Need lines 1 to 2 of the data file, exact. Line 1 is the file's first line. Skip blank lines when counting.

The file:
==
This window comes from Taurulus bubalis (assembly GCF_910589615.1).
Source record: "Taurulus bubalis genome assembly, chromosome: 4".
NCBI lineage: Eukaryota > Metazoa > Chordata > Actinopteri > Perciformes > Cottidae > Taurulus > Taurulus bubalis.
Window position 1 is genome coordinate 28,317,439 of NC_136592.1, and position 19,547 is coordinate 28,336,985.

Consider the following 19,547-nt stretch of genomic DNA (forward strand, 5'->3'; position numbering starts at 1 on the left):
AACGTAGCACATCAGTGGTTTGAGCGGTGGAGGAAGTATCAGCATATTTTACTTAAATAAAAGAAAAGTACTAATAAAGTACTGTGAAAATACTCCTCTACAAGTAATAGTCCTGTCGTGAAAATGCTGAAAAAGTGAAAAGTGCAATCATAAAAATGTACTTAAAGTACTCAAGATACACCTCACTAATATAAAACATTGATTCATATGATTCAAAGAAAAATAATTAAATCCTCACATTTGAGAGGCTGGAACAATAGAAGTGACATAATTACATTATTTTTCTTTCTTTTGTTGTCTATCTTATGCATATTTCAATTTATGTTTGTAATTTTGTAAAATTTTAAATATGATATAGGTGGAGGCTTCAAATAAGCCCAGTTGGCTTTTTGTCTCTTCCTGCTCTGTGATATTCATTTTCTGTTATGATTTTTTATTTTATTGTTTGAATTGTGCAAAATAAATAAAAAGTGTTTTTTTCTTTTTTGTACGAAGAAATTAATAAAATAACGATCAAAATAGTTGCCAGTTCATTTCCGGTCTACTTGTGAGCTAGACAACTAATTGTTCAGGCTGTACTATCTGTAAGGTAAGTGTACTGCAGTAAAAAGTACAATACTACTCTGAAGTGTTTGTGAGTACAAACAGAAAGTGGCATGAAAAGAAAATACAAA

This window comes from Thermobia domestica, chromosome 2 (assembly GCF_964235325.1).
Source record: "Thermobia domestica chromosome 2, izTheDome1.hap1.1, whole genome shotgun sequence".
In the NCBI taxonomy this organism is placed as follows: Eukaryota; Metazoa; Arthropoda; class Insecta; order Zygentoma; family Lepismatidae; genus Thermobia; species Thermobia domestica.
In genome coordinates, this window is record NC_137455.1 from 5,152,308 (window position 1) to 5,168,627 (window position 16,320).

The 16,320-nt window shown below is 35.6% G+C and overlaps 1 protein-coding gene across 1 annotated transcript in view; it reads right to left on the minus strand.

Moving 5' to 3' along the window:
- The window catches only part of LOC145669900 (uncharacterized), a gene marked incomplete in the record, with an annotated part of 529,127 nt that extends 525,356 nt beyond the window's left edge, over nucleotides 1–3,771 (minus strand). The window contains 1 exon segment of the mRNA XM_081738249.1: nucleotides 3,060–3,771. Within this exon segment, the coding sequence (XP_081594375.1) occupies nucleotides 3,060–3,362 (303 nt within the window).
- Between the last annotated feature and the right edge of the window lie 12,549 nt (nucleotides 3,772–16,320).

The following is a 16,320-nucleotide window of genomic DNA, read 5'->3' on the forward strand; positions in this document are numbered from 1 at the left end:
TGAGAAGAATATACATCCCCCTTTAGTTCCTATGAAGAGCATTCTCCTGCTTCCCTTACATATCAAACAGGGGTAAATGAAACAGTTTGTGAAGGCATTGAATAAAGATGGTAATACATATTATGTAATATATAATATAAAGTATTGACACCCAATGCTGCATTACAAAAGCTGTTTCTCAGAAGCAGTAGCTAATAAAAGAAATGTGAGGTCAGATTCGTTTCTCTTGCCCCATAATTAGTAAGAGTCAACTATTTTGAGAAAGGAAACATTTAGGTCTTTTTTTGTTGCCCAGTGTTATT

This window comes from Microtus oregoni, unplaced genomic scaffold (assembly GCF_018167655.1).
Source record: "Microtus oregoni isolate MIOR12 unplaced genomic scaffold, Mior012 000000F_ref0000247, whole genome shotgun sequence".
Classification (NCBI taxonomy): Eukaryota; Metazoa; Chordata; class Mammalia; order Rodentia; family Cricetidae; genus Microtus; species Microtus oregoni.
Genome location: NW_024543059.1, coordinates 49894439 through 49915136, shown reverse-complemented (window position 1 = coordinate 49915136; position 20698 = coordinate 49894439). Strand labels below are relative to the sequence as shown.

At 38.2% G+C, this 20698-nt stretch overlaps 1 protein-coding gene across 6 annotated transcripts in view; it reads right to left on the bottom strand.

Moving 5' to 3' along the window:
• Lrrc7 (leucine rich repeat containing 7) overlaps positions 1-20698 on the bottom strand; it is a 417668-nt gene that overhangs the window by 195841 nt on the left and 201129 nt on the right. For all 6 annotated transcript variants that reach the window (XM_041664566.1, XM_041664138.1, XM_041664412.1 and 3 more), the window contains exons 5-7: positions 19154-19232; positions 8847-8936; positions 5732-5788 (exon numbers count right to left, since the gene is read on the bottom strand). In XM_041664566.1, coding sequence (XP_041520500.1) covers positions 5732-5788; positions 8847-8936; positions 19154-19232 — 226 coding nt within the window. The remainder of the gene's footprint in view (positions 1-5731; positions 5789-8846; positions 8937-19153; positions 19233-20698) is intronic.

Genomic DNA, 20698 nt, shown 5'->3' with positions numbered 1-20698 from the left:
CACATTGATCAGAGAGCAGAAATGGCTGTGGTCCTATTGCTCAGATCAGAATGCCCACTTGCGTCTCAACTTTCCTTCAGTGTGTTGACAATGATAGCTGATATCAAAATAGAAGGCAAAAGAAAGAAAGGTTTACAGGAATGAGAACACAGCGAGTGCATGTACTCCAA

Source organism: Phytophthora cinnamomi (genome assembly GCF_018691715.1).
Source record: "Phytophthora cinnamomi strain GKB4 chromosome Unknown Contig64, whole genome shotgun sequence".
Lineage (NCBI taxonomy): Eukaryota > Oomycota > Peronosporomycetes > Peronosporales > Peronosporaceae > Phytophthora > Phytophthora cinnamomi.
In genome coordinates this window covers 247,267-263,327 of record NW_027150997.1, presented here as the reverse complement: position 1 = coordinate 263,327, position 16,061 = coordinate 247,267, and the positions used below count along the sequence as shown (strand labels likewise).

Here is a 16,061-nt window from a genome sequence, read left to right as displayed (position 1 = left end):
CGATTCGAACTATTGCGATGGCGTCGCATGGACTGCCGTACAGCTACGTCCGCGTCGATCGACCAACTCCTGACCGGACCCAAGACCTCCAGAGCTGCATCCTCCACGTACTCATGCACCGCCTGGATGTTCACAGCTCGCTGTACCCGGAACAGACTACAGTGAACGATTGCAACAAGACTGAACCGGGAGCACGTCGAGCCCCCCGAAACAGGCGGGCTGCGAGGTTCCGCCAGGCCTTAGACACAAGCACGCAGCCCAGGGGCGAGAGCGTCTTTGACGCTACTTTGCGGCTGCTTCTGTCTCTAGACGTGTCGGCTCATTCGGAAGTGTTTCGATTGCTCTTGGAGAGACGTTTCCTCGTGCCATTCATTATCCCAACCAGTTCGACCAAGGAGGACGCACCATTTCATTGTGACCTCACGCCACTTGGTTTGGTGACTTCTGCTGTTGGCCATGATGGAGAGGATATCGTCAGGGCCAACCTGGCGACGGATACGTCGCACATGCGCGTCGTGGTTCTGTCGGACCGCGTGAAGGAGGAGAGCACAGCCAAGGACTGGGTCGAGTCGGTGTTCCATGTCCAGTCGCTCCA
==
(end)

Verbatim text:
This window comes from Taurulus bubalis (assembly GCF_910589615.1).
Source record: "Taurulus bubalis genome assembly, chromosome: 4".